Kenya's bar association is calling for the prosecution of men who publicly strip women because of the way they dress.

"The ongoing brutality that is stripping our women in public for allegedly dressing in an indecent manner must be brought to an end," Eric Mutua, chairman of the Law Society of Kenya, said in a statement.

Mutua urged Keriako Tobiko, director of public prosecutions, to take action and for the National Police Service to form a special unit to patrol areas where these crimes are likely to happen.

"These kinds of actions are not only illegal but immoral by all standards and should never be tolerated or condoned in a civilized society," Mutua said.

In an recent incident, a group of men stripped a woman naked in Nairobi after accusing her of "indecent" dressing. The attack was captured on video and prompted outrage on social media under the hashtag #mydressmychoice.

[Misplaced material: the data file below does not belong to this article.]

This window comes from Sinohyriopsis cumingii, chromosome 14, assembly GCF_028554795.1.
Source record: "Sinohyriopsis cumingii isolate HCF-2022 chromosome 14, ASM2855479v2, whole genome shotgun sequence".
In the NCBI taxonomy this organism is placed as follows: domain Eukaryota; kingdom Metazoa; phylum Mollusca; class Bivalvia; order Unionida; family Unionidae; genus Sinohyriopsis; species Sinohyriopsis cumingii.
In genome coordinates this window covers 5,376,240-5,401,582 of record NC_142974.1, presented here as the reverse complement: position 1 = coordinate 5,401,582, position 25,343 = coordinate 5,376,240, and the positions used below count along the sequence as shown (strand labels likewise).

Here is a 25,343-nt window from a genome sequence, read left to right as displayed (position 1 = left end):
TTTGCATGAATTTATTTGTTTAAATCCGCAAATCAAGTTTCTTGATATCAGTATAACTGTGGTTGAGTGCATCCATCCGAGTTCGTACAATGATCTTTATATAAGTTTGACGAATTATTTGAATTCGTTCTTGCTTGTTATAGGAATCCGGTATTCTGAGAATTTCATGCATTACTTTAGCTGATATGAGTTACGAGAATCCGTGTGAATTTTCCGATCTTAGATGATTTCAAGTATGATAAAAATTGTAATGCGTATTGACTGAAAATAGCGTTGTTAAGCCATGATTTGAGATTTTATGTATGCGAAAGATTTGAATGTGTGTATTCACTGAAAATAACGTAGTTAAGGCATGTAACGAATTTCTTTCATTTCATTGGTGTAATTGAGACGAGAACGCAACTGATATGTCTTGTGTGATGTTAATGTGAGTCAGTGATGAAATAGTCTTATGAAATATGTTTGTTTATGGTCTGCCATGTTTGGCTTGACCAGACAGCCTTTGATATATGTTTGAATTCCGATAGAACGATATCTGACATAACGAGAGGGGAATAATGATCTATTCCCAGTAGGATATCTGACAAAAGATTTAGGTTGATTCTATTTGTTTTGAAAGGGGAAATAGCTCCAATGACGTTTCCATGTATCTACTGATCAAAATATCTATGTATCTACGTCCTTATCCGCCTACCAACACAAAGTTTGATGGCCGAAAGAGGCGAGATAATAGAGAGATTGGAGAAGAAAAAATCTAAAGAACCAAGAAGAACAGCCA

In footage posted on YouTube and shown on local television, attackers confronted the woman at a bus stop. The men pushed and shoved her, eventually stripping her naked. In the background, attackers yell "Toa" — Swahili for "take it off!" — as they tug at her clothes.

Kenyans took to the streets of Nairobi on November 17 to protest the attacks.

Protesters marched through the capital's downtown carrying placards that read "My dress, my choice," while others donned miniskirts, the same attire the unidentified woman wore when she was attacked. Some men wore dresses to show their support.

It is not the first time a woman has been undressed for purported indecent dressing in the East African nation, which is a majority Christian.

After the videotaped incident, other instances of women getting undressed were reported, including in Mombasa, Kenya's second-largest city.

The issue in not limited to Kenya. Over the years, there have been similar occurrences elsewhere in Africa, including Malawi and Zimbabwe.

Kenyan authorities have said they are investigating the latest case.